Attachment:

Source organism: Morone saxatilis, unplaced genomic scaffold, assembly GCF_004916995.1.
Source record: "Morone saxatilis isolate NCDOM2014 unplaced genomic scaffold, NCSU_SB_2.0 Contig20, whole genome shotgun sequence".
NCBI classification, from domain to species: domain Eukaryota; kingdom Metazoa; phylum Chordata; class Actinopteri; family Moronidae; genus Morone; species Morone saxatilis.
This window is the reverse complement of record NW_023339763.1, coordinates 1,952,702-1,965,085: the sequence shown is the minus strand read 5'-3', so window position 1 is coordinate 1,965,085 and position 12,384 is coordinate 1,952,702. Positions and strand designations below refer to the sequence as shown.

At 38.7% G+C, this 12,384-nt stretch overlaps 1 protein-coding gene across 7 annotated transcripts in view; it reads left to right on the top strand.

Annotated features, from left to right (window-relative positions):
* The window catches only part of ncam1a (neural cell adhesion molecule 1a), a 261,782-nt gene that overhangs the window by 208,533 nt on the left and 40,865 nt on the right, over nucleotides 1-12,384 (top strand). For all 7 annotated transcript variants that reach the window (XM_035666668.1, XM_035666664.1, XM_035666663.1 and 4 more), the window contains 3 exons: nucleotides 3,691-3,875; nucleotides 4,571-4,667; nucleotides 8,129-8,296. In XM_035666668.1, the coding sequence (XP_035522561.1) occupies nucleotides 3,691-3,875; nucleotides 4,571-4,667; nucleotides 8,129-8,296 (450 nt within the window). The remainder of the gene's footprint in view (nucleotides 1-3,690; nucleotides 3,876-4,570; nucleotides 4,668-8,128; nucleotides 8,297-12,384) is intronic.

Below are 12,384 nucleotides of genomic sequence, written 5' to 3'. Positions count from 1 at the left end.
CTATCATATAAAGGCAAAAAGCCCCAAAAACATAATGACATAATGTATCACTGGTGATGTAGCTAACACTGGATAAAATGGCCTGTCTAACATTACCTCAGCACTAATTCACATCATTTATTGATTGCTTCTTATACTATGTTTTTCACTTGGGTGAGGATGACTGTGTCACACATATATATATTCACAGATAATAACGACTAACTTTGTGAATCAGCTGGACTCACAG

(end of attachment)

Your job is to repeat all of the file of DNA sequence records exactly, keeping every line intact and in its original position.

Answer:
Source organism: Morone saxatilis, unplaced genomic scaffold, assembly GCF_004916995.1.
Source record: "Morone saxatilis isolate NCDOM2014 unplaced genomic scaffold, NCSU_SB_2.0 Contig20, whole genome shotgun sequence".
NCBI classification, from domain to species: domain Eukaryota; kingdom Metazoa; phylum Chordata; class Actinopteri; family Moronidae; genus Morone; species Morone saxatilis.
This window is the reverse complement of record NW_023339763.1, coordinates 1,952,702-1,965,085: the sequence shown is the minus strand read 5'-3', so window position 1 is coordinate 1,965,085 and position 12,384 is coordinate 1,952,702. Positions and strand designations below refer to the sequence as shown.

At 38.7% G+C, this 12,384-nt stretch overlaps 1 protein-coding gene across 7 annotated transcripts in view; it reads left to right on the top strand.

Annotated features, from left to right (window-relative positions):
* The window catches only part of ncam1a (neural cell adhesion molecule 1a), a 261,782-nt gene that overhangs the window by 208,533 nt on the left and 40,865 nt on the right, over nucleotides 1-12,384 (top strand). For all 7 annotated transcript variants that reach the window (XM_035666668.1, XM_035666664.1, XM_035666663.1 and 4 more), the window contains 3 exons: nucleotides 3,691-3,875; nucleotides 4,571-4,667; nucleotides 8,129-8,296. In XM_035666668.1, the coding sequence (XP_035522561.1) occupies nucleotides 3,691-3,875; nucleotides 4,571-4,667; nucleotides 8,129-8,296 (450 nt within the window). The remainder of the gene's footprint in view (nucleotides 1-3,690; nucleotides 3,876-4,570; nucleotides 4,668-8,128; nucleotides 8,297-12,384) is intronic.

Below are 12,384 nucleotides of genomic sequence, written 5' to 3'. Positions count from 1 at the left end.
CTATCATATAAAGGCAAAAAGCCCCAAAAACATAATGACATAATGTATCACTGGTGATGTAGCTAACACTGGATAAAATGGCCTGTCTAACATTACCTCAGCACTAATTCACATCATTTATTGATTGCTTCTTATACTATGTTTTTCACTTGGGTGAGGATGACTGTGTCACACATATATATATTCACAGATAATAACGACTAACTTTGTGAATCAGCTGGACTCACAG